I am an unlikely Hamptons-goer. I am behind the times, not a trendsetter. I eschew crowds and expensive cars. I do not travel in the fast lane, yet every summer, I find myself in the Hamptons.
More than a decade ago my college roommate, a scientist, rehabbed a house in East Hampton to be near good kayaking on Three Mile Harbor. Another close college friend has a house in Bridgehampton, where she rides in The Hampton Classic. This year a third college friend from England was going out, so how could I resist?
While I prefer off-season visits, the peak of summer brings a profusion of plants. The light (reflected off surrounding bodies of water), sandy soil, the absence of humidity and the regular rainfall create ideal growing conditions.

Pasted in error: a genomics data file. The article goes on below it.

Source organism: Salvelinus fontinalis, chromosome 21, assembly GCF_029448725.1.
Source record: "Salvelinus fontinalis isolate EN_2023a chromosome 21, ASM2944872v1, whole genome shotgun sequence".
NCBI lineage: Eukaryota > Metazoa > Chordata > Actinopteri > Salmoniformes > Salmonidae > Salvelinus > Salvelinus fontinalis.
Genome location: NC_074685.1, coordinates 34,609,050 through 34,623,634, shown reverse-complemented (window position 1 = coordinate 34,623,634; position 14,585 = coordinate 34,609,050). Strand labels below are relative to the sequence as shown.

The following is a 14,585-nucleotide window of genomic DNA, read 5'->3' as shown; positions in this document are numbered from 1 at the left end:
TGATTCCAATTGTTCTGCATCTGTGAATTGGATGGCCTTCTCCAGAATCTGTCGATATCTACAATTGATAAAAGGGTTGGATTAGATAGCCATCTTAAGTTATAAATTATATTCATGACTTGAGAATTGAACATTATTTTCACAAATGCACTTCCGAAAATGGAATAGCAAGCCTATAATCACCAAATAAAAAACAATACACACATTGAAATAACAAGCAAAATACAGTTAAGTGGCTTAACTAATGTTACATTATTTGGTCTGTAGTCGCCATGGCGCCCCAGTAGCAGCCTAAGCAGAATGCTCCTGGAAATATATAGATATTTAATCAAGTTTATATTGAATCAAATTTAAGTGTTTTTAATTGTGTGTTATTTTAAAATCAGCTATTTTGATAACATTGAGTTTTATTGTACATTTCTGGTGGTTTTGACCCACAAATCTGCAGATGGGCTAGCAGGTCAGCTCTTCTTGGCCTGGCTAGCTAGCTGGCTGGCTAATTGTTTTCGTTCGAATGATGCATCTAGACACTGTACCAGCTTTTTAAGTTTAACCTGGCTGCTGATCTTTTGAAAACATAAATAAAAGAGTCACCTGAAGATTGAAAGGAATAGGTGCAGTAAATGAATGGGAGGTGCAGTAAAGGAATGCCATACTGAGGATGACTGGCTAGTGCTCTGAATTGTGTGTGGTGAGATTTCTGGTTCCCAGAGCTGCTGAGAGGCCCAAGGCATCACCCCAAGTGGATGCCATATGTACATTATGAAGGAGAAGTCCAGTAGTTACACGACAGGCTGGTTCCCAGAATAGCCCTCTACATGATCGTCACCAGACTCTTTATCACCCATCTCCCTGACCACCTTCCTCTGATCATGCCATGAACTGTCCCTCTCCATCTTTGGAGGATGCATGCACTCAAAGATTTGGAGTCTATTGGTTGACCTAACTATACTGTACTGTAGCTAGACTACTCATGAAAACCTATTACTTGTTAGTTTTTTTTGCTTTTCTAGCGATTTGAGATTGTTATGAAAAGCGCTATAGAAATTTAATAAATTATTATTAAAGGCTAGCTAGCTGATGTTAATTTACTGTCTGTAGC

Nurseries do a booming business. A must for me each summer is Bridgehampton at Marders, a spectacular nursery and garden center, where even mature beech trees are in burlap balls ready to plant.
This year’s discoveries were annual purple laurentia and a big-leafed plant that looked like lambs’ ears on steroids.
Of the same family, perennial silver sage made a showy appearance in containers and beneath a tree, next to purple petunias.
Kalanchoe ‘Flap Jack’ was a star in troughs and pots.
I’d like to find a few in Baltimore for my unused trough. I also want a spot in my garden for fluffy, native Joe Pye weed.